Is a pulse belt necessary as many training bells come with a built-in heart rate monitor?
Pulse belts of newer generations are not just a "pulse belt", but a sensor belt that has a built-in and multi-axle accelerometer to measure slope, vibration and shock. The data that is most used is related to movement in the legs, that is, your footsteps, how long the foot is in the ground and pendulum on the foot.
The registration from the sensor belt is logged in parallel and continuously along with heartbeat and other functions from the clock itself, such as GPS position and time course. Some units in the training context will have overlapping features such as training bells with built-in accelerometer. Overlapping features gives the user greater accuracy on the data being presented.
In addition to logging, there are some static data that you manually registered for the first time when you "clarified" the clock. This included, among other things, your age, gender, weight and height.
Reading methods for running:
- Training Clock: GPS, Cadence, Speed and Distance
- Sensor Belt: Heart rate, cadence, vertical movement, ground contact
- Foot Pod: Cadence, speed and distance
With the gathering data of footsteps, distance traveled and time combined with the estimated length of your legs, it produces information such as runaway, ground contact, step length and individual foot vertical swing. When you know the speed of the sketch, you can reveal the individual's strength and efficiency that you then use to customize your training. With the training clock's continuous presentation of your running injury, you will easily be able to measure your progress to achieve an effective run.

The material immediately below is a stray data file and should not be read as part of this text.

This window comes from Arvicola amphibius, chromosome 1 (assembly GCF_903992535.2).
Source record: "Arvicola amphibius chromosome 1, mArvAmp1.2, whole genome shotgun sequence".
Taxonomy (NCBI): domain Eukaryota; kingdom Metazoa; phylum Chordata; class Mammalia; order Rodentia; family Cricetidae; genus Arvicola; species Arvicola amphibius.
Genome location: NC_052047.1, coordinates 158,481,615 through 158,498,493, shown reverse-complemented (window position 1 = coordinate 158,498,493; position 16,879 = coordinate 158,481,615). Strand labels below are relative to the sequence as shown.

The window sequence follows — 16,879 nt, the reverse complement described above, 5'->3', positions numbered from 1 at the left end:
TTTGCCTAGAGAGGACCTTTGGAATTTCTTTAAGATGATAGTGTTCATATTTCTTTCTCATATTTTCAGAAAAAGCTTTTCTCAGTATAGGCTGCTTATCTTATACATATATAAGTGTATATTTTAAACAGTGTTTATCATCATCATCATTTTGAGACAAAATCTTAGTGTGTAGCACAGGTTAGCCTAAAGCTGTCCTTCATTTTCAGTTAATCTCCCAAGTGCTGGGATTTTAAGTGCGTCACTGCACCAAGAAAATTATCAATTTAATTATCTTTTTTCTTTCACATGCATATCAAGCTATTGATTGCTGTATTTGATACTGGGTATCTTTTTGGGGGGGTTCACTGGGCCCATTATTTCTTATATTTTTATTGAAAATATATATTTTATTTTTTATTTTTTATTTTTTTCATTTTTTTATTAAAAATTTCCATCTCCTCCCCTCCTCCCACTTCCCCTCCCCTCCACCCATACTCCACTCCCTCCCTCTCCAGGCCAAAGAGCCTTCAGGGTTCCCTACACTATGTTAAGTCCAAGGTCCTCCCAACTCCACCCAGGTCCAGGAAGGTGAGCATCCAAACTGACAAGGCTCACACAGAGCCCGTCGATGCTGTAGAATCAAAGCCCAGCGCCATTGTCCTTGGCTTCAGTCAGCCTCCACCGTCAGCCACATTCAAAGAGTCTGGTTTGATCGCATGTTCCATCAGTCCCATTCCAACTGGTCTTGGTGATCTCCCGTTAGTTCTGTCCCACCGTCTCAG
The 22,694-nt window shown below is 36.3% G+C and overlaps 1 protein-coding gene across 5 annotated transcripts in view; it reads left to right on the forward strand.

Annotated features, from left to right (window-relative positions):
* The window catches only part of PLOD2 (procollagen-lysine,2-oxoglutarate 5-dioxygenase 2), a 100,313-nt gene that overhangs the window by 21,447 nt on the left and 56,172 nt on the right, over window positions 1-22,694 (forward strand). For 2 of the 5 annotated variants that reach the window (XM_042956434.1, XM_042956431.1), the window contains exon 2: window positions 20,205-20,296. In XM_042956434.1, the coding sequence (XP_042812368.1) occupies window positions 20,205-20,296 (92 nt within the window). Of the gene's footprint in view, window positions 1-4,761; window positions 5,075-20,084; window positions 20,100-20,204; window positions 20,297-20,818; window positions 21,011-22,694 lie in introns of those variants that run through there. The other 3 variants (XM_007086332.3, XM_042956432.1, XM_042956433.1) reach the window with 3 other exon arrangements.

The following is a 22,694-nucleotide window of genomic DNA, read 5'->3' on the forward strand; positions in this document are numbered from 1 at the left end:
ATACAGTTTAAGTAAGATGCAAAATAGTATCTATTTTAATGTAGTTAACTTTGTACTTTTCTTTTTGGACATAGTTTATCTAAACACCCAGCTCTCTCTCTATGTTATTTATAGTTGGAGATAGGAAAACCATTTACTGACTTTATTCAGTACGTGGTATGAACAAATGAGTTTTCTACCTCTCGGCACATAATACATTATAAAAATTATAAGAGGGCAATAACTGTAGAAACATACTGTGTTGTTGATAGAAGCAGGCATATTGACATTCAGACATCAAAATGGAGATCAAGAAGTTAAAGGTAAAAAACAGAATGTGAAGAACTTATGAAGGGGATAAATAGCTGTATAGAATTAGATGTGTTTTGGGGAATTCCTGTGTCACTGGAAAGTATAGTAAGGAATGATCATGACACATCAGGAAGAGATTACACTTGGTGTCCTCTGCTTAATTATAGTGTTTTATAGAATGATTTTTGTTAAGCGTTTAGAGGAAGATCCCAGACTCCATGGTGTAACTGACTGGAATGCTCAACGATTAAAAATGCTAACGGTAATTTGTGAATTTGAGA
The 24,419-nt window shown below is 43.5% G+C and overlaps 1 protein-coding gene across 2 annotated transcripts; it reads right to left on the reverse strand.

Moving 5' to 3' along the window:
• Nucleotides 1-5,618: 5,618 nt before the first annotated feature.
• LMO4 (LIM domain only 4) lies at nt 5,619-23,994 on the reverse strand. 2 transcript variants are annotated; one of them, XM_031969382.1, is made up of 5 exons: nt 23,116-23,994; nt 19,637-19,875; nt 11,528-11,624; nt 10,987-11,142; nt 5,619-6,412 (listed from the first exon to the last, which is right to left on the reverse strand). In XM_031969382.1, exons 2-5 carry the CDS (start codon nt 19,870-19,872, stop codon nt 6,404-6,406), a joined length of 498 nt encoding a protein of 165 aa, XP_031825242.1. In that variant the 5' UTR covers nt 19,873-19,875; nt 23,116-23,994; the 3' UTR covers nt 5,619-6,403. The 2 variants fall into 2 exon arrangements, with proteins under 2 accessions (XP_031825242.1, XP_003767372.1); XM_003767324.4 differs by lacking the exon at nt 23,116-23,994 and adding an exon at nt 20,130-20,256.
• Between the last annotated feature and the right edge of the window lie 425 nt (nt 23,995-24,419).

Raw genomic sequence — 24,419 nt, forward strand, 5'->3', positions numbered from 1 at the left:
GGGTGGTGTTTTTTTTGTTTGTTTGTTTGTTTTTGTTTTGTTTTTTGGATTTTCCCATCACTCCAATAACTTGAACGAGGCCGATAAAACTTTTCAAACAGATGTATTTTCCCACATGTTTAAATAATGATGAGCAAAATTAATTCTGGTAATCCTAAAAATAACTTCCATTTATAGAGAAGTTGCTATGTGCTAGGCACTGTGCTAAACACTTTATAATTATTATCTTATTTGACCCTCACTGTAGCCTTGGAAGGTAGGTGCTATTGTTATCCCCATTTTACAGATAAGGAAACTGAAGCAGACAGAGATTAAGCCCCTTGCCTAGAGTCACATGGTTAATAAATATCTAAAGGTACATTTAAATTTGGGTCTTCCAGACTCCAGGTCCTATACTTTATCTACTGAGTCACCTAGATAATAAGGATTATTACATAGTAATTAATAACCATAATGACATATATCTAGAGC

"One of the elements for achieving a more efficient and energy-efficient running is to focus on lifting your legs faster."
Reading error and proper mounting of the sensor belt
If you have used the sensor belt flawlessly for a period of time and you experience strange readings, it is in most cases the battery that needs replacing.
To avoid misread reading from your sensor belt such as heart rate, there are some checkpoints that are important to consider. Some and especially cyclists prefer to have the belt's reader on the back, but this location increases the likelihood of reading errors. For best reading, read the belt's reader with the logo "correct" way and on the body in excess of the solar plexus.
The belt itself has some rubberized sensor areas that read pulse / rhythm. Sensor areas have electronic conductivity that is impaired due to lack of contact surface. In order to have the best reading possible on the sensor areas, the substrate should contain moisture. Normally, it is considered that your own sweat should be adequate when it comes to applying moisture to your skin, but it is recommended to apply some water or lick the sensor areas in advance of a workout to reduce the likelihood of reading errors. Lack of moisture to the skin escalates in colder climates and now in winter it is recommended to apply some electrode gel or lotion.